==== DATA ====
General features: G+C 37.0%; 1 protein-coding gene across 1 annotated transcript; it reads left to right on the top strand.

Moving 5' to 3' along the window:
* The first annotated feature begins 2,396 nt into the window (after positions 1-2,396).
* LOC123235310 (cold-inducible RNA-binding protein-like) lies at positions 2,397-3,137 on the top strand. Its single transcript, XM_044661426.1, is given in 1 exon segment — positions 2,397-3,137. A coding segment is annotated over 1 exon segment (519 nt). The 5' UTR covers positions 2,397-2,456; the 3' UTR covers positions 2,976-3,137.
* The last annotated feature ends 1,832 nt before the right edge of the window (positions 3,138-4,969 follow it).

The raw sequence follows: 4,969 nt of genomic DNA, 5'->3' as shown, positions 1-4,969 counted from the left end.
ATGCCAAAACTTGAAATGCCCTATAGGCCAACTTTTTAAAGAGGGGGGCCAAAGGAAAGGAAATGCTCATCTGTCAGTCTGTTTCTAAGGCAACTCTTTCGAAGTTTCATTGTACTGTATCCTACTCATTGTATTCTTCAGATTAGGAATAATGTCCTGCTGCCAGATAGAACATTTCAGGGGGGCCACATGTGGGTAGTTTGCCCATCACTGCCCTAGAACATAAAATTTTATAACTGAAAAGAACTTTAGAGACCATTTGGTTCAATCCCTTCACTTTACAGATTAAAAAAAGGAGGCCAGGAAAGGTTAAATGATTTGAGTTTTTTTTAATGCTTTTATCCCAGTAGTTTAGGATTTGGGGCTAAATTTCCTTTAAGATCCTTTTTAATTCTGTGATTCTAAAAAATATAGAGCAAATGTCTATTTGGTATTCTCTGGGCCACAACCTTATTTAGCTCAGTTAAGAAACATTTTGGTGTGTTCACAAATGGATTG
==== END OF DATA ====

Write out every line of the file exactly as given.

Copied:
General features: G+C 37.0%; 1 protein-coding gene across 1 annotated transcript; it reads left to right on the top strand.

Moving 5' to 3' along the window:
* The first annotated feature begins 2,396 nt into the window (after positions 1-2,396).
* LOC123235310 (cold-inducible RNA-binding protein-like) lies at positions 2,397-3,137 on the top strand. Its single transcript, XM_044661426.1, is given in 1 exon segment — positions 2,397-3,137. A coding segment is annotated over 1 exon segment (519 nt). The 5' UTR covers positions 2,397-2,456; the 3' UTR covers positions 2,976-3,137.
* The last annotated feature ends 1,832 nt before the right edge of the window (positions 3,138-4,969 follow it).

The raw sequence follows: 4,969 nt of genomic DNA, 5'->3' as shown, positions 1-4,969 counted from the left end.
ATGCCAAAACTTGAAATGCCCTATAGGCCAACTTTTTAAAGAGGGGGGCCAAAGGAAAGGAAATGCTCATCTGTCAGTCTGTTTCTAAGGCAACTCTTTCGAAGTTTCATTGTACTGTATCCTACTCATTGTATTCTTCAGATTAGGAATAATGTCCTGCTGCCAGATAGAACATTTCAGGGGGGCCACATGTGGGTAGTTTGCCCATCACTGCCCTAGAACATAAAATTTTATAACTGAAAAGAACTTTAGAGACCATTTGGTTCAATCCCTTCACTTTACAGATTAAAAAAAGGAGGCCAGGAAAGGTTAAATGATTTGAGTTTTTTTTAATGCTTTTATCCCAGTAGTTTAGGATTTGGGGCTAAATTTCCTTTAAGATCCTTTTTAATTCTGTGATTCTAAAAAATATAGAGCAAATGTCTATTTGGTATTCTCTGGGCCACAACCTTATTTAGCTCAGTTAAGAAACATTTTGGTGTGTTCACAAATGGATTG